This will process the manifest that was generated by the linker and then will overwrite the file that we started out with if the 2 files are different. You will notice that even though this command is executed each time the output file is only updated if there is a change. Visual Studio will determine if ManifestTest.exe.embed.manifest has changed from the version that we used to generate the original resource. If it has not we stop right here because we used the correct file for the original link. If it has changed then we proceed.

Assuming that the manifest has been updated the next setup is the regenerate the resource file and for this we use the exact same command line.

The final step is to re-link our binary:

link.exe
/OUT:"Debug\ManifestTest.exe"
/INCREMENTAL
/MANIFEST
/MANIFESTFILE:"Debug\ManifestTest.exe.intermediate.manifest"
/DEBUG
/PDB:"debug\ManifestTest.pdb"
/SUBSYSTEM:CONSOLE
/MACHINE:X86
kernel32.lib user32.lib gdi32.lib winspool.lib comdlg32.lib advapi32.lib shell32.lib ole32.lib oleaut32.lib uuid.lib odbc32.lib odbccp32.lib
".\Debug\ManifestTest.obj"
".\Debug\stdafx.obj"
".\Debug\ManifestTest.exe.embed.manifest.res"

This command line is identical to the one that we used above but the only file that has changed is the RES file so the linker will only update the resource part of the binary.

Why would the manifest file change?

Above we mention that we do not bother to move forward if the manifest file is unchanged and that begs the question, what would change the manifest file. There are a couple of possibilities that I know of:

  1. You updated your dependency versions – For instance if you install VS 2005 SP1 there will probably be an update to the CRT files and so if you build after the update you will take a dependency on the newer version. Since the manifest file contains the version of the file you depend on it would get updated.
  2. Take a new dependency – If your project begins depending on a new file that is loaded from the WinSxS folder using the fusion load then the manifest will be updated.

So, it is pretty safe to say that the manifest will be updated infrequently. However moving forward more and more data will be pushed into the manifest file so it may change more frequently in the future.

Now, that we have looked at the process when increment linking is enabled, what happens if it is not enabled? The process is shorter and the method for embedding the manifest in the binary is different. Before you leveraged an incremental link if the file had changed, in this case we do:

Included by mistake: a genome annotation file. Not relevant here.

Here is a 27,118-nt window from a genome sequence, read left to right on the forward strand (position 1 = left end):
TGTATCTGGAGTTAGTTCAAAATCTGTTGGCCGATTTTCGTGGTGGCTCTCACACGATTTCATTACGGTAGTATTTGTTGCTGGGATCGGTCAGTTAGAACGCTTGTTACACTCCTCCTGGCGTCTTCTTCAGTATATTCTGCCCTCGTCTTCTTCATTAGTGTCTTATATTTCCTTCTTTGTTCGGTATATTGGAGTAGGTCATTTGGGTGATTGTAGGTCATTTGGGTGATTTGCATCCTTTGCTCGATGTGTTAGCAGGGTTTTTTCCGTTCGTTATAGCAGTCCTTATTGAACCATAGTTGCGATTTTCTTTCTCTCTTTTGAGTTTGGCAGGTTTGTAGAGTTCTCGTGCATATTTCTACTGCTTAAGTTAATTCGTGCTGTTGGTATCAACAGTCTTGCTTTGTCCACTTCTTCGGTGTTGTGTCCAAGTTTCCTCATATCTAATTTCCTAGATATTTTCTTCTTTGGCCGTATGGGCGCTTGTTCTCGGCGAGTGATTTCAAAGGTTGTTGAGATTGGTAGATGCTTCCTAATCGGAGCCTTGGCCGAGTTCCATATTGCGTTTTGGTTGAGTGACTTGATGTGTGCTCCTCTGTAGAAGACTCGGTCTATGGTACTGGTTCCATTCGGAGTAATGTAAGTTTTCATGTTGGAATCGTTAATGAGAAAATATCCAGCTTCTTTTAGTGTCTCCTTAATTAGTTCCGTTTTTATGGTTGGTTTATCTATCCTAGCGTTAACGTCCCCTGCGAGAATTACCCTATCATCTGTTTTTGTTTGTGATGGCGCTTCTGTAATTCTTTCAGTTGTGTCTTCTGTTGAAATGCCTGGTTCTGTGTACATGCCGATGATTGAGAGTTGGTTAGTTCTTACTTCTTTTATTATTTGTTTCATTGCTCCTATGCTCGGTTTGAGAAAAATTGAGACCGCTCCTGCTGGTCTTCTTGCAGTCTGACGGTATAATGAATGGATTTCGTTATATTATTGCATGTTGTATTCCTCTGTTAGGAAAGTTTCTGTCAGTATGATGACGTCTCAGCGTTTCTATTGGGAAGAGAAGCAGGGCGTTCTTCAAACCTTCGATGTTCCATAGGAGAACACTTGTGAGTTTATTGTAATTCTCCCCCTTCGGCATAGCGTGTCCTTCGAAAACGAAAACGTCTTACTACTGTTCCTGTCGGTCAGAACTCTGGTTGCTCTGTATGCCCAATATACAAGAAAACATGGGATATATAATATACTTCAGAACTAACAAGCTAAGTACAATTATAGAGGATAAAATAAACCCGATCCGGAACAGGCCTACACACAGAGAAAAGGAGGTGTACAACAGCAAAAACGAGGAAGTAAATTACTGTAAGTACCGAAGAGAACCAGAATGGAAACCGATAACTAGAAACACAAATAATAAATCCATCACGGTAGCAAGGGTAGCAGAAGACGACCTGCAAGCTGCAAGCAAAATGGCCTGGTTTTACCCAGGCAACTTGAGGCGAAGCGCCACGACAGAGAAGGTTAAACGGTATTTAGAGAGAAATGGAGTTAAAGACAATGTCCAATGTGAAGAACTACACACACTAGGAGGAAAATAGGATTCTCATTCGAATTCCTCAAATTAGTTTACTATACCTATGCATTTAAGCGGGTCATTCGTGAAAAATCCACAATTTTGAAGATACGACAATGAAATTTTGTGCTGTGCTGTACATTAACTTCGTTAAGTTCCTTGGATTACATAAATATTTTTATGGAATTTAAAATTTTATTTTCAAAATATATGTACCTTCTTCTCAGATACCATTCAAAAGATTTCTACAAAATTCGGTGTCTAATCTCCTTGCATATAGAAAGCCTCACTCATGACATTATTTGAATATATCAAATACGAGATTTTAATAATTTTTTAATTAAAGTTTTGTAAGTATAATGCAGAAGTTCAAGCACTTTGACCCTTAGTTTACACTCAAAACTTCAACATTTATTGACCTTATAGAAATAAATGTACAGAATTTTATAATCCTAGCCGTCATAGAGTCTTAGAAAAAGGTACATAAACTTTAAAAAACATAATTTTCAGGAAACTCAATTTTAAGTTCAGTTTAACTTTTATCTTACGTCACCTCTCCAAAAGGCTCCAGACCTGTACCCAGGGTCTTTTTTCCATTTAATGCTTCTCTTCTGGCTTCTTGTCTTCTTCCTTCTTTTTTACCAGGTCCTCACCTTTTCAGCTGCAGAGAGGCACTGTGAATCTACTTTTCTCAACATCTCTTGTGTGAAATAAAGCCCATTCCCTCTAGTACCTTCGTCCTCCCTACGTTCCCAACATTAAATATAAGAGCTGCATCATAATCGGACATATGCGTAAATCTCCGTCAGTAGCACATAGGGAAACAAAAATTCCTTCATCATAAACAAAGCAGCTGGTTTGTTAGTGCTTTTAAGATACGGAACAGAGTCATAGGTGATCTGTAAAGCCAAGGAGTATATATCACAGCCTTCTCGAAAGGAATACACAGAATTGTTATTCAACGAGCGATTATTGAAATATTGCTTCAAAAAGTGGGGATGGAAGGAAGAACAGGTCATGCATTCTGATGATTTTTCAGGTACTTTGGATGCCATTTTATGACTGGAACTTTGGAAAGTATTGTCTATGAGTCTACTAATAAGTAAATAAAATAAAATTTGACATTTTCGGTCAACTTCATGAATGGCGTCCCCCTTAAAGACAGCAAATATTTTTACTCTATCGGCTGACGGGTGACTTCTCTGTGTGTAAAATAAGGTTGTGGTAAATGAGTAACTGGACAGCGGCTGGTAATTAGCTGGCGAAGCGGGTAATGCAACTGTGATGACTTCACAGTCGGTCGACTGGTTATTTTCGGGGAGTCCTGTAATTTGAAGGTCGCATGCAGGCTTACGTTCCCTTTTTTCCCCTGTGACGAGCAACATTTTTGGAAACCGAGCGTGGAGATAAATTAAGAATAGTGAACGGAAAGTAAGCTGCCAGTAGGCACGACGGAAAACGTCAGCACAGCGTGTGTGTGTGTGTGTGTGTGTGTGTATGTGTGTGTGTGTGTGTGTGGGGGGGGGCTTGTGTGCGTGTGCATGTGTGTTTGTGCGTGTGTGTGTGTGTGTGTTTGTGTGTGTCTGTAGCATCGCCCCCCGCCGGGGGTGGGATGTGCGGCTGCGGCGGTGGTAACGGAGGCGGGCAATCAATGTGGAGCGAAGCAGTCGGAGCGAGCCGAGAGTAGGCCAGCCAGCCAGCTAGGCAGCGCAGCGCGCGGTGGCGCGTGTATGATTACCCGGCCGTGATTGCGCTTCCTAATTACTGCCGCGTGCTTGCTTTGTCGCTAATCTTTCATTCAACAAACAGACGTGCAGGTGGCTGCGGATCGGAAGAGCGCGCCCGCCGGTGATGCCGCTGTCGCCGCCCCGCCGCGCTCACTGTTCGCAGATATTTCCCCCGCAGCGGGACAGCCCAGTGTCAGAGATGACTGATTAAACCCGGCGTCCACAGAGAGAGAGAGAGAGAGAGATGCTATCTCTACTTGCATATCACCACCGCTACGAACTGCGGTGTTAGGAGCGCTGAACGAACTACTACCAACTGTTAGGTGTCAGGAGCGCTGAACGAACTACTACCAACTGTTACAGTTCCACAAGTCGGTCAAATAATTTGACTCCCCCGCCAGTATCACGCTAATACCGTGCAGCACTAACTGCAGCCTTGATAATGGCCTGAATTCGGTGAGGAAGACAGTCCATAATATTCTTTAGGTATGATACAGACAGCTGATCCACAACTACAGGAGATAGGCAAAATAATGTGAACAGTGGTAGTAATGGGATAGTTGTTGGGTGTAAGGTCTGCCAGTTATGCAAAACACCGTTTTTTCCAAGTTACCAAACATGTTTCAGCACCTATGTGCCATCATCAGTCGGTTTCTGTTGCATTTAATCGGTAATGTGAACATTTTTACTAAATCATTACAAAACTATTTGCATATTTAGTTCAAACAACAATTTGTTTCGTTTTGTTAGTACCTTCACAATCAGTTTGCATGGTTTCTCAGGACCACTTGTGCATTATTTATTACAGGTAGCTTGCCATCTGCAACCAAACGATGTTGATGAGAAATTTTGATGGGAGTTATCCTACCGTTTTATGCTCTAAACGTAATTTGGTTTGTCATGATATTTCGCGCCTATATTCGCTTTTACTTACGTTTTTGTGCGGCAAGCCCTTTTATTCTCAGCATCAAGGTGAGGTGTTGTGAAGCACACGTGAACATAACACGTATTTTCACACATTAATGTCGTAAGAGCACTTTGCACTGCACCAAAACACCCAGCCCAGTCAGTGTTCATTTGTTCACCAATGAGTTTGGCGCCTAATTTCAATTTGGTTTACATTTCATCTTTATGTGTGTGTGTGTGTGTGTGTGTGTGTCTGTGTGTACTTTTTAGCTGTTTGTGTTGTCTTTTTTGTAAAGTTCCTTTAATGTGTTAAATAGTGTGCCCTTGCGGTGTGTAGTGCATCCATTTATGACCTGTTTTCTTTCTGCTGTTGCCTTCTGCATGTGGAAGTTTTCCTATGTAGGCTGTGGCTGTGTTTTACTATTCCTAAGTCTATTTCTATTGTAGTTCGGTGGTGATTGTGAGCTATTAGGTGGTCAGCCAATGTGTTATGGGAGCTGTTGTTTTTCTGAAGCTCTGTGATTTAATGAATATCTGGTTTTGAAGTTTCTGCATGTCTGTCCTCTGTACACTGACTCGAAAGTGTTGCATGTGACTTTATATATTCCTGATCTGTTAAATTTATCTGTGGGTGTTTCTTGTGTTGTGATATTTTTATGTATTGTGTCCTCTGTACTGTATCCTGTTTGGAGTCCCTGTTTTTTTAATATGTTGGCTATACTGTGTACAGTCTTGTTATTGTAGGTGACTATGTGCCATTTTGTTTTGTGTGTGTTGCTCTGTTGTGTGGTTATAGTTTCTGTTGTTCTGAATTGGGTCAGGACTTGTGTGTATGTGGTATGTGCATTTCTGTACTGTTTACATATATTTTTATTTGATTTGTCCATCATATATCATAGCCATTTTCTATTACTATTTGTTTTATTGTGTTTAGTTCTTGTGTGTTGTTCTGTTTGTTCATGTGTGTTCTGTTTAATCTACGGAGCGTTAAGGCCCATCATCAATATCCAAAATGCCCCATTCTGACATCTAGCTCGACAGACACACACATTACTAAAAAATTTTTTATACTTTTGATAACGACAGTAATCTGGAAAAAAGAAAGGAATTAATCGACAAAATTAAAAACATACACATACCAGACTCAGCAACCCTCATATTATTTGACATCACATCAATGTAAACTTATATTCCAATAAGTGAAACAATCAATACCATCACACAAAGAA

1. Compiler compiles the application and generates the *.obj files.
  2. Linker generates the binary (EXE or DLL) and the real manifest file based on the binaries that your binary depends on.
  3. The manifest tool (mt.exe) is then used to generate the final manifest and embeds it directly into the binary.

The linker command line is:

Link.exe
/OUT:"Release\ManifestTest.exe"
/INCREMENTAL:NO
/MANIFEST
/MANIFESTFILE:"Release\ManifestTest.exe.intermediate.manifest"
/PDB:"release\ManifestTest.pdb"
/SUBSYSTEM:CONSOLE
/OPT:REF
/OPT:ICF
/LTCG
/MACHINE:X86
kernel32.lib user32.lib gdi32.lib winspool.lib comdlg32.lib advapi32.lib shell32.lib ole32.lib oleaut32.lib uuid.lib odbc32.lib odbccp32.lib
".\Release\ManifestTest.obj"
".\Release\stdafx.obj"

You may have noticed that we are not linking a resource file in at all. This is because the mt.exe tool will take care of this:

mt.exe /outputresource:"..\release\ManifestTest.exe;#1" /manifest ".\Release\ManifestTest.exe.intermediate.manifest"

When we invoke mt.exe we use the /outputresource instead of /out in the previous example. This enables mt.exe to embed the resource directly into the binary that the linker just generated. This is great because as you can see we avoid several of the steps above. We are still using the number 1 since this an EXE manifest. If we did a DLL manifest it would be 2.

One step that is common to both processes that we discuss is the create of mt.dep:

@echo Manifest resource last updated at %TIME% on %DATE% > ".\Debug\mt.dep"

This will simply provide a timestamp for the last we updated the manifest resource. The output looks like:

Manifest resource last updated at 23:59:03.65 on Sun 05/21/2006

After manually walking through these steps I felt that I had a much better handle on this process and nice idea about what Visual Studio was doing behind the scenes!